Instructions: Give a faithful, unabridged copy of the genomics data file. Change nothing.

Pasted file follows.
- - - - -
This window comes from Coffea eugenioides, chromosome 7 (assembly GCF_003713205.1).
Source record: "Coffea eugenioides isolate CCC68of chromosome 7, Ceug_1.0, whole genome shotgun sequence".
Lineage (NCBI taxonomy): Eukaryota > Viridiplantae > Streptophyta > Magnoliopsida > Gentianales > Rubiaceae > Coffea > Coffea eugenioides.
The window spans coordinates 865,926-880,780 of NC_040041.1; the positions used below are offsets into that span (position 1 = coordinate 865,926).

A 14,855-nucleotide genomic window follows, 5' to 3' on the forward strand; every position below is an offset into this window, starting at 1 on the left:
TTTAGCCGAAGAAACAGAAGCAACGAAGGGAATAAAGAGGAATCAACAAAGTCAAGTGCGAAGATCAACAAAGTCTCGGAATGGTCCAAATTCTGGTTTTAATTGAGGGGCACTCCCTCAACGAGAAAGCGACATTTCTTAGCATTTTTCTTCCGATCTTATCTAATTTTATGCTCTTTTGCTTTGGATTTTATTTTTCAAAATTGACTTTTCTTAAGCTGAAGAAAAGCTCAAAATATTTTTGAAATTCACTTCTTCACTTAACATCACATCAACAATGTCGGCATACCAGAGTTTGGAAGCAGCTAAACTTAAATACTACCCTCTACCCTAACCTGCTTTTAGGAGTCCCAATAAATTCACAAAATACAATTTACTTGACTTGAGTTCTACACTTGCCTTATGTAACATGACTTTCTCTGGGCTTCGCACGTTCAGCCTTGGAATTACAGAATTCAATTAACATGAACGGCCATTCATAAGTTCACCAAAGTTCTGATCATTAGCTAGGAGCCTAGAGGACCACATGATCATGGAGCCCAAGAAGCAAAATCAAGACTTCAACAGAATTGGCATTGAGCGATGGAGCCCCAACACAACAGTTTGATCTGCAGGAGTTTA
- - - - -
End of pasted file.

This window comes from Coffea eugenioides, chromosome 7 (assembly GCF_003713205.1).
Source record: "Coffea eugenioides isolate CCC68of chromosome 7, Ceug_1.0, whole genome shotgun sequence".
Lineage (NCBI taxonomy): Eukaryota > Viridiplantae > Streptophyta > Magnoliopsida > Gentianales > Rubiaceae > Coffea > Coffea eugenioides.
The window spans coordinates 865,926-880,780 of NC_040041.1; the positions used below are offsets into that span (position 1 = coordinate 865,926).

A 14,855-nucleotide genomic window follows, 5' to 3' on the forward strand; every position below is an offset into this window, starting at 1 on the left:
TTTAGCCGAAGAAACAGAAGCAACGAAGGGAATAAAGAGGAATCAACAAAGTCAAGTGCGAAGATCAACAAAGTCTCGGAATGGTCCAAATTCTGGTTTTAATTGAGGGGCACTCCCTCAACGAGAAAGCGACATTTCTTAGCATTTTTCTTCCGATCTTATCTAATTTTATGCTCTTTTGCTTTGGATTTTATTTTTCAAAATTGACTTTTCTTAAGCTGAAGAAAAGCTCAAAATATTTTTGAAATTCACTTCTTCACTTAACATCACATCAACAATGTCGGCATACCAGAGTTTGGAAGCAGCTAAACTTAAATACTACCCTCTACCCTAACCTGCTTTTAGGAGTCCCAATAAATTCACAAAATACAATTTACTTGACTTGAGTTCTACACTTGCCTTATGTAACATGACTTTCTCTGGGCTTCGCACGTTCAGCCTTGGAATTACAGAATTCAATTAACATGAACGGCCATTCATAAGTTCACCAAAGTTCTGATCATTAGCTAGGAGCCTAGAGGACCACATGATCATGGAGCCCAAGAAGCAAAATCAAGACTTCAACAGAATTGGCATTGAGCGATGGAGCCCCAACACAACAGTTTGATCTGCAGGAGTTTA